Do you identify as being someone who doesn’t put their full trust in the company IT department? Maybe you don’t appreciate their snark when you’ve asked them for help with troubleshooting. Maybe they procrastinate on media projects and your company’s brand is suffering as a result. Whatever the reason, you’ve entertained the idea of downloading Shadow IT and uploading it on your company’s network. You’ve read that Shadow IT or Stealth IT gives users the control they’re looking for without ever having to rely on the IT department again, but is it good for business?
Downloading on the DL
Shadow IT is used to describe an information-technology systems solution created and used inside a company network without company approval. Employees use Shadow IT to download their own software and other systems without having to go through the IT department, giving them what they think is complete control of their desktop. According to InformationWeek, Shadow IT was originally developed out of necessity by skilled tech employees who were trying to come up with their own tech solutions to “specific line-of-business problems.”
With companies incorporating the Bring Your Own Device policy (BYOD) into the fray, more and more employees are now downloading and using systems they’re already familiar with on the company’s private network. While Shadow IT may make work easier (think about the software challenges faced by Mac and PC users) and takes some of the pressure off the in-house IT team, it does present some negative side effects.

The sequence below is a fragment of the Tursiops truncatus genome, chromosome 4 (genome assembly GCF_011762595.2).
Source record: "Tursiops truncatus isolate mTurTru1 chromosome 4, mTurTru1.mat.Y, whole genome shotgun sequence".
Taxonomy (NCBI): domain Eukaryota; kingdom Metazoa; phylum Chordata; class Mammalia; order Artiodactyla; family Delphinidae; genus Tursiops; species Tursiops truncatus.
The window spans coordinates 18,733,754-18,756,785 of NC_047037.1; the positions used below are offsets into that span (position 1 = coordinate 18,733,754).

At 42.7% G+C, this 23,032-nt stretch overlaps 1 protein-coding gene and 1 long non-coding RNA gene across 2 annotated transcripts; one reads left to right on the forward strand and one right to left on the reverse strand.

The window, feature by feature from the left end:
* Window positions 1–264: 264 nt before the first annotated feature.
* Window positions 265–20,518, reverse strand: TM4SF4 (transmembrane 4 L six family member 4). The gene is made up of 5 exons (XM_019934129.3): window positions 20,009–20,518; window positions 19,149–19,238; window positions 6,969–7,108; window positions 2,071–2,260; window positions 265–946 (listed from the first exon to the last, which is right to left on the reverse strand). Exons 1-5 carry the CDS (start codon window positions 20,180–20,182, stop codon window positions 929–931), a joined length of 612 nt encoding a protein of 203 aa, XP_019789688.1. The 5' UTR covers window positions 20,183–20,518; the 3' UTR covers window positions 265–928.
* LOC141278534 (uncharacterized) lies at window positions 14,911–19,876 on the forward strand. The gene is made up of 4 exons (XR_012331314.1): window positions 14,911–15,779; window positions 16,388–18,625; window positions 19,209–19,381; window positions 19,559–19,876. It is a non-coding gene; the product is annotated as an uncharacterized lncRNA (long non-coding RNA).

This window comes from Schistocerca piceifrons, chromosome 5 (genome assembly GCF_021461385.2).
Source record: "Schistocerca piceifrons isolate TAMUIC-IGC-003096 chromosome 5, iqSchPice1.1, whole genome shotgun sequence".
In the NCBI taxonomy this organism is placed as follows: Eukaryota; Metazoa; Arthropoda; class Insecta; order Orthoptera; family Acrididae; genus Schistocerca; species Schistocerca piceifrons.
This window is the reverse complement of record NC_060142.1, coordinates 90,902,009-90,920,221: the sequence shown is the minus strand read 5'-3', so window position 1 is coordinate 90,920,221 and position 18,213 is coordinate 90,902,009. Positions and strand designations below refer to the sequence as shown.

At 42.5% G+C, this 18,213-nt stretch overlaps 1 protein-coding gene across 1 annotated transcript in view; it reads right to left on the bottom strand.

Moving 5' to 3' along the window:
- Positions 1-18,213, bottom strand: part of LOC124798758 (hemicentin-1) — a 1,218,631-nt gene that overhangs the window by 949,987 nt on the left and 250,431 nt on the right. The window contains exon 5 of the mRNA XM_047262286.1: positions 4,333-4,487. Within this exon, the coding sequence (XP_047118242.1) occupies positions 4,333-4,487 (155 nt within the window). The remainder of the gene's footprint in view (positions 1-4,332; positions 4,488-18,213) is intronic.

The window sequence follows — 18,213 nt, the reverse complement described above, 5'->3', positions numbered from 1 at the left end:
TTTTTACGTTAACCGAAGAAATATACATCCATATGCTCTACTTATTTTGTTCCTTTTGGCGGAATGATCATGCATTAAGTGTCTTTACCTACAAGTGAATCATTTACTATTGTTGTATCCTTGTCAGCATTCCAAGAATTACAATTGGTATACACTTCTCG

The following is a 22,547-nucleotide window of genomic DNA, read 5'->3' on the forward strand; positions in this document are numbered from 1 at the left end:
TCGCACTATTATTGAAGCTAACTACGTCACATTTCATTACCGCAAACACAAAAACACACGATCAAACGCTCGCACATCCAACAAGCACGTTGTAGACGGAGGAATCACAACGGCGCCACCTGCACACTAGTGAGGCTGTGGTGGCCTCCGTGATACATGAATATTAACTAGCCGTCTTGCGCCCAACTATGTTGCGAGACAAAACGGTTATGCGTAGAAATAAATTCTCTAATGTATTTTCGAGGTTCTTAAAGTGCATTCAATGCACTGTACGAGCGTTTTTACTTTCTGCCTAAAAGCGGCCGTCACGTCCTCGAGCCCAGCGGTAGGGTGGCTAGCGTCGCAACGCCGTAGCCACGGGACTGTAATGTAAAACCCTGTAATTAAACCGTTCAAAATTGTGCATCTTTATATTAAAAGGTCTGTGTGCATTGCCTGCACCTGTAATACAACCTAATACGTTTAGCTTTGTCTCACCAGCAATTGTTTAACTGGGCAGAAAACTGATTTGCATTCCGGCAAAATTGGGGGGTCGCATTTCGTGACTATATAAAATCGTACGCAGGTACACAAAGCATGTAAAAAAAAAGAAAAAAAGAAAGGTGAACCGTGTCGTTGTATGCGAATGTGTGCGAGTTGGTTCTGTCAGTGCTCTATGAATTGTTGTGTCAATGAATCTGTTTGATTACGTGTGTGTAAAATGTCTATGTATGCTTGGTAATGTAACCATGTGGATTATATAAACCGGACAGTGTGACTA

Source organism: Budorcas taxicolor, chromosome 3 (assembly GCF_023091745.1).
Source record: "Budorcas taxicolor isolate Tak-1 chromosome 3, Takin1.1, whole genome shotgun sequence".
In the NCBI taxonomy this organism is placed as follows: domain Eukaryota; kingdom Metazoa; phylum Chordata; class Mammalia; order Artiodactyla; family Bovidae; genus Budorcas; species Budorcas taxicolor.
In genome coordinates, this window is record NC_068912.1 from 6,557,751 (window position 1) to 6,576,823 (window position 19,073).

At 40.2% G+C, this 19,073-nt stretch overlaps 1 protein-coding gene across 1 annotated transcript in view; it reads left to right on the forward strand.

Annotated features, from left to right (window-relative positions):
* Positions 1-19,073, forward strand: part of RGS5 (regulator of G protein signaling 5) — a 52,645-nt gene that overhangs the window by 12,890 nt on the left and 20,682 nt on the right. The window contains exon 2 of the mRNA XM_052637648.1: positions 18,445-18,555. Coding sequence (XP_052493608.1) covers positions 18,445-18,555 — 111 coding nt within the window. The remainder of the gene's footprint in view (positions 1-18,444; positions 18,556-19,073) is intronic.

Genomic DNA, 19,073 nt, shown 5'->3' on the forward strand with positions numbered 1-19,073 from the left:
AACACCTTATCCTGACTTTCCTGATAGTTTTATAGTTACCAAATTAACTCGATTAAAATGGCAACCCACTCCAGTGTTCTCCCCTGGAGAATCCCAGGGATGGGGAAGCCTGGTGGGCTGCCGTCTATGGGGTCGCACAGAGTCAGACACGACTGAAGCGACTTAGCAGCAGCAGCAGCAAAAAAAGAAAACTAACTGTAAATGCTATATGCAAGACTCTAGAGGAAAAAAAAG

These same employees who are bringing their smart devices into work are also downloading and using unregulated apps at home. Applications you may have denied your employees to download at work could instead be downloaded at home. This means that when they plug into the company network, there is significant risk of the network getting compromised.
The downloads they installed using an unprotected Wi-Fi connection at their favorite coffee shop or by clicking on a phishing link promising a free download of Microsoft 365 will infect the company’s private network once they connect their devices at work. As your IT team won’t know what has been downloaded to employee private devices, from which site it was downloaded or on what network, they’ll have a hard time fixing the issues, leaving your company data vulnerable to cybercriminals.
No One is Safe
Considering only 25 percent of companies monitor their cloud storage and remove all unauthorized applications, it’s safe to say that a majority of businesses have put themselves at risk of infecting their network with malware. Like any savvy business owner, you want to stop a data breach before it even happens, but Shadow IT makes that goal less and less attainable, and it will only be a matter of time before a cybercriminal attacks and successfully infiltrates your company network.
Should your network be compromised and your data stolen or destroyed by a hacker, there is data breach insurance coverage that will financially cover the damages, including paying for litigation fees should any of your clients decide to sue your company for negligence.
More and more companies are instituting BYOD policies, but data breaches are also steadily on the rise—think this is a coincidence? By allowing your employees to work from their own devices, you are putting your company at risk of data leaks, data loss and a data breach. By not keeping the IT department abreast of recent downloads and software installations, you are endangering your network, your customers and your business.
The Bottom Line
Don’t throw away everything you’ve built because an employee downloaded an infected torrent video. Set up rules, regularly monitor your cloud and implement a company-device only policy.
Image Credit: Katy Levinson